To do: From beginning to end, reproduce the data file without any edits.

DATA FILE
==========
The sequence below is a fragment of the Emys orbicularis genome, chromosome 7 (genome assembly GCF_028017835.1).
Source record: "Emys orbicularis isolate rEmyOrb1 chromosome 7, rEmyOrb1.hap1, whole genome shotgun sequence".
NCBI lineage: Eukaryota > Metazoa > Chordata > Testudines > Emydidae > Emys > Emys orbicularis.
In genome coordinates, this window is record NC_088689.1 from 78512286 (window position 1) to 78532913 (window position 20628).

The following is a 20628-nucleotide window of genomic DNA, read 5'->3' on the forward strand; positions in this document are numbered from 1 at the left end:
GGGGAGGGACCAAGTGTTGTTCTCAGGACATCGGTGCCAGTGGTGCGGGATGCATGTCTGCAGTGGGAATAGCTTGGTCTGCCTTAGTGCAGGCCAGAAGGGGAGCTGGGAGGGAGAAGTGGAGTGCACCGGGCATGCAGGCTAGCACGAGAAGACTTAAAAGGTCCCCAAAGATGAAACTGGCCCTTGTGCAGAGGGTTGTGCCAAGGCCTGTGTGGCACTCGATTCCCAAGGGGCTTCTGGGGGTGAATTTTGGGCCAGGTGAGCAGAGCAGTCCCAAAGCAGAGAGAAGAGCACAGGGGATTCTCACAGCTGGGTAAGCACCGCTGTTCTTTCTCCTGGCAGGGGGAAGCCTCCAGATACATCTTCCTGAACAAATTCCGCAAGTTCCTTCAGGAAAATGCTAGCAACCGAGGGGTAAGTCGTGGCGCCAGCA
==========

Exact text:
The sequence below is a fragment of the Emys orbicularis genome, chromosome 7 (genome assembly GCF_028017835.1).
Source record: "Emys orbicularis isolate rEmyOrb1 chromosome 7, rEmyOrb1.hap1, whole genome shotgun sequence".
NCBI lineage: Eukaryota > Metazoa > Chordata > Testudines > Emydidae > Emys > Emys orbicularis.
In genome coordinates, this window is record NC_088689.1 from 78512286 (window position 1) to 78532913 (window position 20628).

The following is a 20628-nucleotide window of genomic DNA, read 5'->3' on the forward strand; positions in this document are numbered from 1 at the left end:
GGGGAGGGACCAAGTGTTGTTCTCAGGACATCGGTGCCAGTGGTGCGGGATGCATGTCTGCAGTGGGAATAGCTTGGTCTGCCTTAGTGCAGGCCAGAAGGGGAGCTGGGAGGGAGAAGTGGAGTGCACCGGGCATGCAGGCTAGCACGAGAAGACTTAAAAGGTCCCCAAAGATGAAACTGGCCCTTGTGCAGAGGGTTGTGCCAAGGCCTGTGTGGCACTCGATTCCCAAGGGGCTTCTGGGGGTGAATTTTGGGCCAGGTGAGCAGAGCAGTCCCAAAGCAGAGAGAAGAGCACAGGGGATTCTCACAGCTGGGTAAGCACCGCTGTTCTTTCTCCTGGCAGGGGGAAGCCTCCAGATACATCTTCCTGAACAAATTCCGCAAGTTCCTTCAGGAAAATGCTAGCAACCGAGGGGTAAGTCGTGGCGCCAGCA